Comment author: Owen_Cotton-Barratt 13 June 2017 11:18:26AM 7 points [-]

I was a bit confused by some of these. Posting questions/comments here in case others have the same thoughts:

Earning-to-give buy-out

You're currently earning to give, because you think that your donations are doing more good than your direct work would. It might be that we think that it would be more valuable if you did direct work. If so we could donate a proportion of the amount that you were donating to wherever you were donating it, and you would move into work.

This made more sense to me after I realised that we should probably assume the person doesn't think CEA is a top donation target. Otherwise they would have an empirical disagreement about whether they should be doing direct work, and it's not clear how the offer helps resolve that (though it's obviously worth discussing).

Anti-Debates / Shark Tank-style career choice discussions / Research working groups

These are all things that might be good, but it's not obvious how funding would be a bottleneck. Might be worth saying something about that?

For those with a quantitative PhD, it could involve applying for the Google Brain Residency program or AI safety fellowship at ASI.

Similarly I'm confused what the funding is meant to do in these cases.

I'd be keen to see more people take ideas that we think we already know, but haven't ever been put down in writing, and write them up in a thorough and even-handed way; for example, why existential risk from anthropogenic causes is greater than the existential risk from natural causes

I think you were using this as an example of the type of work, rather than a specific request, but some readers might not know that there's a paper forthcoming on precisely this topic (if you mean something different from that paper, I'm interested to know what!).

Comment author: William_MacAskill 13 June 2017 05:34:00PM 5 points [-]

Thanks Owen!

Re Etg buy-out - yes, you're right. For people who think that CEA is a top donation target, hopefully we could just come to agreement as a trade wouldn't be possible, or would be prohibitively costly (if there were only slight differences in our views on which places were best to fund).

Re local group activities: These are just examples of some of the things I'd be excited about local groups doing, and I know that at least some local groups are funding constrained (e.g. someone is running them part-time, unpaid, and will otherwise need to get a job).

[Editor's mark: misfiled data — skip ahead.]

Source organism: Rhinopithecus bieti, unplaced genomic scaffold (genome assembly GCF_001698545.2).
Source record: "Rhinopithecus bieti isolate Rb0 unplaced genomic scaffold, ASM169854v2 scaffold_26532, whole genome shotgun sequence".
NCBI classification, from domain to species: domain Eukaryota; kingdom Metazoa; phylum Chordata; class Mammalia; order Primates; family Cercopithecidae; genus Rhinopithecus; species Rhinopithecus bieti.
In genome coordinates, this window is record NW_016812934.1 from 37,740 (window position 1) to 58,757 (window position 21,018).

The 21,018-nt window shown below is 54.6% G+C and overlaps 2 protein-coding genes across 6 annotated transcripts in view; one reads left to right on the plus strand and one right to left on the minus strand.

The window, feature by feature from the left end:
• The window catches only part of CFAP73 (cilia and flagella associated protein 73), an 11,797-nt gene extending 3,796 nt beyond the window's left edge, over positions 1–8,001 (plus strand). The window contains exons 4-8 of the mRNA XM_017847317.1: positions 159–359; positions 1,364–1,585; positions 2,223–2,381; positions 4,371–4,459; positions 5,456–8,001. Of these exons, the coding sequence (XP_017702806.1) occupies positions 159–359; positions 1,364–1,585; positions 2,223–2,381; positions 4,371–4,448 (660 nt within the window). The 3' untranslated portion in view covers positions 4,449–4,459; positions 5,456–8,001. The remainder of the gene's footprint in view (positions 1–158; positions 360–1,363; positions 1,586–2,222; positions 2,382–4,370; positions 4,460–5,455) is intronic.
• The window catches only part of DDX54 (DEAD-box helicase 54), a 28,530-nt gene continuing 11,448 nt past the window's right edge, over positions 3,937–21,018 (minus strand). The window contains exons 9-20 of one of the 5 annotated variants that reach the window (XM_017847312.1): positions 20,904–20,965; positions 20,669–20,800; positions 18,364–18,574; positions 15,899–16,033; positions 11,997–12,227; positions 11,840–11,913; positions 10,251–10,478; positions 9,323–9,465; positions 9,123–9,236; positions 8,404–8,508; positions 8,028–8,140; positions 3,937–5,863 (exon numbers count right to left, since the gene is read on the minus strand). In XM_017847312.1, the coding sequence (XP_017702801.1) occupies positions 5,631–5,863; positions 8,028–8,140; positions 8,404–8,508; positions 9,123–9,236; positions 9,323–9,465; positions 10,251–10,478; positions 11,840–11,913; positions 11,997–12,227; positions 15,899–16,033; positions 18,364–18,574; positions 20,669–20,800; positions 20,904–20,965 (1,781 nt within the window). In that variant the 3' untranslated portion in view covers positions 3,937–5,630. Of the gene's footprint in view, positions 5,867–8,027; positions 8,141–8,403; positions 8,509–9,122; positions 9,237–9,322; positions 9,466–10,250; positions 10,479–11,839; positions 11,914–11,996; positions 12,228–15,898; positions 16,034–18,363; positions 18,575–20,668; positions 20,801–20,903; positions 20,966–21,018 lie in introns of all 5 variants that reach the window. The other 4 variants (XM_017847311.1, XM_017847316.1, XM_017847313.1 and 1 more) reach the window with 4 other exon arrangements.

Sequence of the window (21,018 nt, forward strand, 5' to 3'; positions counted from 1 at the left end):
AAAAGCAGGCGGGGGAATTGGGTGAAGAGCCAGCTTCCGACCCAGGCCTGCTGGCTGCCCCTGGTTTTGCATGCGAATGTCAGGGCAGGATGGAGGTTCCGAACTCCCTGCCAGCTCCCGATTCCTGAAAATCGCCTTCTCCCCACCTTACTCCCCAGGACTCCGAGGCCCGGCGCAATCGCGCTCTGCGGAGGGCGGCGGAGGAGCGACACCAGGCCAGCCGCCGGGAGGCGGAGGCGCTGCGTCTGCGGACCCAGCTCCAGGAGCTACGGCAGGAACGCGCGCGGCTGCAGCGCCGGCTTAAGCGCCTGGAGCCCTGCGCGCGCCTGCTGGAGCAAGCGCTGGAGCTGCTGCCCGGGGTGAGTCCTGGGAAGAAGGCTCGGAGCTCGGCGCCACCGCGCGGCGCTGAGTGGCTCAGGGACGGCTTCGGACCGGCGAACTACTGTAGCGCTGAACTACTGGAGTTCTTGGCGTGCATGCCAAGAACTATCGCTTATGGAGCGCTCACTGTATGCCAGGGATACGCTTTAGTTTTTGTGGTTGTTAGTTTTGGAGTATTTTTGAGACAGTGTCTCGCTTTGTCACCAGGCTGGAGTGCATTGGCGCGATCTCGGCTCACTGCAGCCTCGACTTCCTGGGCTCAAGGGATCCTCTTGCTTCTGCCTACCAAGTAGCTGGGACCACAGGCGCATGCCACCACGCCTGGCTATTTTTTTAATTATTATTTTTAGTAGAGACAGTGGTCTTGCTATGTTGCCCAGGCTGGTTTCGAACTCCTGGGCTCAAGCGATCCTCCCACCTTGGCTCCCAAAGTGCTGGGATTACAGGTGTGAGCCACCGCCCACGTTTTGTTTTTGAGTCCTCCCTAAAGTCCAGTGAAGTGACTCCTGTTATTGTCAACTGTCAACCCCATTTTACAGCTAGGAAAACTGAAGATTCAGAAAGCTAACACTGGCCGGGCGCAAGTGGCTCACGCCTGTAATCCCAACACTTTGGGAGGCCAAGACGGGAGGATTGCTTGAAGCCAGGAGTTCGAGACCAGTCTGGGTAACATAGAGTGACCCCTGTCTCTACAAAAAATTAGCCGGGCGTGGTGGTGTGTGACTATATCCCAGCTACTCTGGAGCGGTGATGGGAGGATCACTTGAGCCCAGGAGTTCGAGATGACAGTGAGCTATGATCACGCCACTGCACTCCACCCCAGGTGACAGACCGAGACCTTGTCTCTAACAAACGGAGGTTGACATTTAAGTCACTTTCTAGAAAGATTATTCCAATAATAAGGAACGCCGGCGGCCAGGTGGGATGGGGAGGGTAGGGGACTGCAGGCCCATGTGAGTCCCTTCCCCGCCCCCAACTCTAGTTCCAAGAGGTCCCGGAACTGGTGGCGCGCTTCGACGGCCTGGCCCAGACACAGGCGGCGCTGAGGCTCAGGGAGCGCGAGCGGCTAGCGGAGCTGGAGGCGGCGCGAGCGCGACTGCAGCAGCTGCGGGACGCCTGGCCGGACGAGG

Re AI safety fellowship at ASI - as I understand it, that is currently funding constrained (they had great applicants who wanted to take the fellowship but ASI couldn't fund it). For other applications (e.g. Google Brain) it could involve, say, spending some amount of time during or after a physics or math PhD in order to learn some machine learning and be more competitive.

Re anthropogenic existential risks - ah, I had thought that it was only in presentation form. In which case: that paper is exactly the sort of thing I'd love to see more of.

Comment author: riceissa  (EA Profile) 11 June 2017 02:38:30AM 6 points [-]

How does this compare to EA Ventures?

Comment author: William_MacAskill 13 June 2017 11:19:07AM 4 points [-]

It is a successor to EA Ventures, though EA Grants already has funding, and is more focused on individuals than start-up projects.

Comment author: joshjacobson  (EA Profile) 13 June 2017 07:16:07AM 2 points [-]

Can you address the unanswered question in the announcement thread regarding EA Ventures?

Additionally, is the money already raised for this? That was the major shortcoming with the previous iteration.

Comment author: William_MacAskill 13 June 2017 11:18:12AM 6 points [-]

Yes, the money is raised; we have a pot of £500,000 in the first instance.

It is a successor to EA Ventures, though EA Grants already has funding, and is more focused on individuals than start-up projects.

26

Projects I'd like to see